The Kaua‘i County Council Parks and Recreation Committee endured a fourth round of discussion and public testimony on three proposed ordinances related to dogs, yesterday, at the Historic County Building.
The stirring debate, which first entered Council Chambers on May 17, centers on a bill to allow leashed dogs on the multi-use path that fringes the island’s Eastside. Some 4.8 miles of the planned 16-mile route from Nawiliwili to Anahola have been completed.
Supporters say responsible pet owners should have a right, especially as taxpayers, to walk their dogs on the path. They point to national norms, health benefits and polls that show a majority on island wants this privilege.
Critics, however, say the liability is too great and it is a deviation from the path’s original transportation intent. They argue that allowing dogs on the path with bicyclists, joggers and children would create a dangerous mix that could result in serious injury or a potential lawsuit.
The committee deferred its decision on the bills for the second time. They noted absent council members, unfinished amendments and needing more time to review legal opinions on the matter.
The path, which falls under the county Parks and Recreation Department’s management, is 80 percent federally funded, 20 percent county.
Councilman Tim Bynum introduced the legislation that would allow leashed dogs on the multi-use path and a bill that would create a “nuisances committed by dogs” section in the Kaua‘i County Code.
The new section would shorten the leash law from 8 feet long to 6 feet in all public areas. It would also require dog owners to pick up their pets’ waste and carry a bag or other implement for doing such whenever they are out with their pets in public areas. Violations would carry fines and citations.
Laura Wiley, speaking on behalf of the Kaua‘i Humane Society, addressed concerns aired at previous council meetings and reiterated support for the proposed bills.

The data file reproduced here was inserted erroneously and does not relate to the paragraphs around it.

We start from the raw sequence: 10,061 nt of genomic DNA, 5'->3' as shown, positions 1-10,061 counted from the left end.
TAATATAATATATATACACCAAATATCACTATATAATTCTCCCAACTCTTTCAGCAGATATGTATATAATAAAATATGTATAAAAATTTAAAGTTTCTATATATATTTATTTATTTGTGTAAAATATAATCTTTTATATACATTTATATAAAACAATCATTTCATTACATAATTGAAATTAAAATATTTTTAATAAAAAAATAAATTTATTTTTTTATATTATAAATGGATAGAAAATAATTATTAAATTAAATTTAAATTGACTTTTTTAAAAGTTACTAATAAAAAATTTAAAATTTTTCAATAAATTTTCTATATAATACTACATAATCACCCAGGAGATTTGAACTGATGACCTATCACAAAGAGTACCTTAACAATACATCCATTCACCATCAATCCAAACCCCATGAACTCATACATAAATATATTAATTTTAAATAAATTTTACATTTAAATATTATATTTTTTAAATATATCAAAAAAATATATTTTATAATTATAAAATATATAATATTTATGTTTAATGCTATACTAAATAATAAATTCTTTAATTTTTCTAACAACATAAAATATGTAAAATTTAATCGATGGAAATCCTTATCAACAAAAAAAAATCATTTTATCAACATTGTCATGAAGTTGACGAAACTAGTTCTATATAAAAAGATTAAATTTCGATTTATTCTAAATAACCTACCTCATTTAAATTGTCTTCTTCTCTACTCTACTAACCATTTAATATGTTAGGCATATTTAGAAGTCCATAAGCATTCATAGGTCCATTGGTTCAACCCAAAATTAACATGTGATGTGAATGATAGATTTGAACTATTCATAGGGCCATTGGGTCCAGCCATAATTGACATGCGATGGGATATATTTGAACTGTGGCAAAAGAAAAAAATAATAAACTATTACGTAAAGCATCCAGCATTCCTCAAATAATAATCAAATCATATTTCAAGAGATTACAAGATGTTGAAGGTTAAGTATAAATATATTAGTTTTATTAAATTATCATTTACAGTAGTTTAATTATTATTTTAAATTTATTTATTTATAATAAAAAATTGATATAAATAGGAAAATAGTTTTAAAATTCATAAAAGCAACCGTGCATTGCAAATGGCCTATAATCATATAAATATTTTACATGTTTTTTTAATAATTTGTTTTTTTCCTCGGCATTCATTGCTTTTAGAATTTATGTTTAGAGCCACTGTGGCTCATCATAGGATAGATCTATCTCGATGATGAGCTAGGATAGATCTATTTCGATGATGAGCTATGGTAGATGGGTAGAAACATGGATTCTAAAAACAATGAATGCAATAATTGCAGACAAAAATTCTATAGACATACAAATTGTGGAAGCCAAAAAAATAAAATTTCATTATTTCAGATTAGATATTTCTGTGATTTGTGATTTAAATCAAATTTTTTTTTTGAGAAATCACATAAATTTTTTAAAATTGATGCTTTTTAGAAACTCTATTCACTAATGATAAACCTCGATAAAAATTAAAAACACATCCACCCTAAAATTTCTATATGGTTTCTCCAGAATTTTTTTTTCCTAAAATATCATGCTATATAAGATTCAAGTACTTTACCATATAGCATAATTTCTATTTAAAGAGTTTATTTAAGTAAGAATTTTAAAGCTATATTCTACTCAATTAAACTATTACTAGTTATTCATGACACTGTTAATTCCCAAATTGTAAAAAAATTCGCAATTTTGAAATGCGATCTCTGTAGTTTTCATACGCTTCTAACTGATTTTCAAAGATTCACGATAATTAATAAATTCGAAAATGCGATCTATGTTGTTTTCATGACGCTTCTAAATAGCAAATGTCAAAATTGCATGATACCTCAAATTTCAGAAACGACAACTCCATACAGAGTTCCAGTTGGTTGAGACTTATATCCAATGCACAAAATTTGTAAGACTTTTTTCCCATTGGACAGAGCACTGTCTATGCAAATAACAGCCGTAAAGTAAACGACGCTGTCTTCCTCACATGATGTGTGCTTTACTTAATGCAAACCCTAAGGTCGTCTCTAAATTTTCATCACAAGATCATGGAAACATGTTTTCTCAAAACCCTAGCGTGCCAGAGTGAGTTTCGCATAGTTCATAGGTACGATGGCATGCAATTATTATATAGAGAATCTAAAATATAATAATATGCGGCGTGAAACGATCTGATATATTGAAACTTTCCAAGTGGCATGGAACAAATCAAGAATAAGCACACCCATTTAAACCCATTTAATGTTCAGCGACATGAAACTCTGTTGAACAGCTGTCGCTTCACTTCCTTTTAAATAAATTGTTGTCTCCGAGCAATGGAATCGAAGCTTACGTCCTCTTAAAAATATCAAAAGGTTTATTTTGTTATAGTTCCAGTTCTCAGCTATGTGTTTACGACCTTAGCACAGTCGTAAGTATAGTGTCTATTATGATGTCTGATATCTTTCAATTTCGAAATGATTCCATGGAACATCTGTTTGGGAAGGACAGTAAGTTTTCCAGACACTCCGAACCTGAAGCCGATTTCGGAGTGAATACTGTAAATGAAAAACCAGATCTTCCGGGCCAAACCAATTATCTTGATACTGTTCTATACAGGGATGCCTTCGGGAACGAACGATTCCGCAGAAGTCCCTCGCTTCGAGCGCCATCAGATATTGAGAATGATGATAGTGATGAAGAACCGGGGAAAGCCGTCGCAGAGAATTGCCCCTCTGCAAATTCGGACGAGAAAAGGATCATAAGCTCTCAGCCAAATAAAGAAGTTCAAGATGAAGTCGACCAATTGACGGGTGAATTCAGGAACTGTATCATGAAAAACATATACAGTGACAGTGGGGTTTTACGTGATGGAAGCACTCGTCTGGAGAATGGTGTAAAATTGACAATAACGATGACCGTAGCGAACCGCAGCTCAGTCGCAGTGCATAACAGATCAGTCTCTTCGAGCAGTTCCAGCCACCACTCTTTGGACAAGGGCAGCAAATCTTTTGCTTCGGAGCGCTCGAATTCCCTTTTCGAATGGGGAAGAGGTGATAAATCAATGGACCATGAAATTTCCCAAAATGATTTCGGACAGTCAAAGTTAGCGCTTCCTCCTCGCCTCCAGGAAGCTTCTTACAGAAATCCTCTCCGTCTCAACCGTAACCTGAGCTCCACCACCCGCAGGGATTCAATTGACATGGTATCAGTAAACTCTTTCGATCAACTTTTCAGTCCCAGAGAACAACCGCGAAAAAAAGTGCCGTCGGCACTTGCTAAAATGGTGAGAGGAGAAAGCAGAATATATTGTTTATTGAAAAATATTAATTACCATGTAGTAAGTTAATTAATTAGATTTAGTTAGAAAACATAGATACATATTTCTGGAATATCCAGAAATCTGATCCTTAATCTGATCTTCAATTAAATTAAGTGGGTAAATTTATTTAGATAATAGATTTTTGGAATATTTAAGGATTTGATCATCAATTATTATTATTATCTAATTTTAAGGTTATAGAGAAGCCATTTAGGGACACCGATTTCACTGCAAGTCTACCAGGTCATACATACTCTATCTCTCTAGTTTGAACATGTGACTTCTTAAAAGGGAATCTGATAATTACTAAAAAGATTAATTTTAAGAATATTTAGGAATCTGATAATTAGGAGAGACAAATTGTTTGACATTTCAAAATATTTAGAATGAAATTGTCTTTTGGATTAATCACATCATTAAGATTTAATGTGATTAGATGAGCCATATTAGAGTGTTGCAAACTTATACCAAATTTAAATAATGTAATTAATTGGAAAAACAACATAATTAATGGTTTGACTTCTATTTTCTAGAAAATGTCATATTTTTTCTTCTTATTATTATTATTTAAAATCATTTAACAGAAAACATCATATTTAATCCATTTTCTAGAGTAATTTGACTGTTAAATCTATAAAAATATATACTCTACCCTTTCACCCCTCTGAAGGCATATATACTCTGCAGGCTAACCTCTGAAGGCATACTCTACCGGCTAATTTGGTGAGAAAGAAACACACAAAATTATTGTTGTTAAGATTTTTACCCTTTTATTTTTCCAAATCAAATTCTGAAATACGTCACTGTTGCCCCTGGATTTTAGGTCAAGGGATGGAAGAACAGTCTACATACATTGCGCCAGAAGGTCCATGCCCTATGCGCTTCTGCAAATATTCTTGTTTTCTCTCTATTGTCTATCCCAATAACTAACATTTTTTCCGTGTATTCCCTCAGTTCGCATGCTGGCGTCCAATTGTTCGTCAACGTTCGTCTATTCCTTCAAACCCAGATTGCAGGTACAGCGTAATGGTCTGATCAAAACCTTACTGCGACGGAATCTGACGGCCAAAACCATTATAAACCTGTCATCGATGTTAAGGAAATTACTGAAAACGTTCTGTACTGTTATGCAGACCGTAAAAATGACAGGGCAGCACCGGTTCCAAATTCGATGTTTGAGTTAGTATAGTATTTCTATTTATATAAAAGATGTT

She also said the society is willing to commit to sharing the enforcement responsibility with daily patrols at varied times and locations on the path.
“We will have zero tolerance for dogs that are off leash and zero tolerance for people not picking up after their dogs,” Wiley said.
Residents also offered their support for a suggestion to increase three-fold the dog licensing fees and earmark those funds for enforcement of the proposed ordinance. The current rates are $1 for neutered dogs and $5 for unfixed dogs.
Council Chair Bill “Kaipo” Asing has proposed a bill that would establish provisions and provide an area for pet owners to bring their dogs “to enjoy being off-leash.” This legislation has garnered total support from those who have testified, but some residents caution that it should not be a substitute for Bynum’s bills.
State law says the owner or harborer of an animal shall be liable if the animal causes either personal or property damage. The statutes do not specifically exempt the county from a lawsuit.
The absence of Councilwoman Shaylene Iseri-Carvalho, a vocal critic of allowing dogs on the path, was excused. Councilman Jay Furfaro, who had to leave early for an afternoon appointment, was also excused.
Furfaro circulated an amendment at the previous meeting that would establish an 18-month trial period. It would also restrict leashed dogs on the path south of the Wailua River bridge, specifically banning them in the higher activity Lydgate Park area.
Despite his absence, Councilwoman JoAnn Yukimura successfully introduced the amendment. Its incorporation into the bill pends a committee vote.
In a reference to John Lennon’s “Give peace a chance,” Kapa‘a resident Sue Hansen urged council to “Please, give dogs a chance.”
Kapa‘a resident Glenn Mickens said there are some dog lovers out there who still oppose the proposed ordinance to allow leashed dogs on the path because of safety and liability concerns.
Bynum reset the deadline for amendments to the dog bills for July 16. The committee will hear the proposed legislation again on July 23.
For more information, call Council Services at 241-6371 or visit www.kauai.gov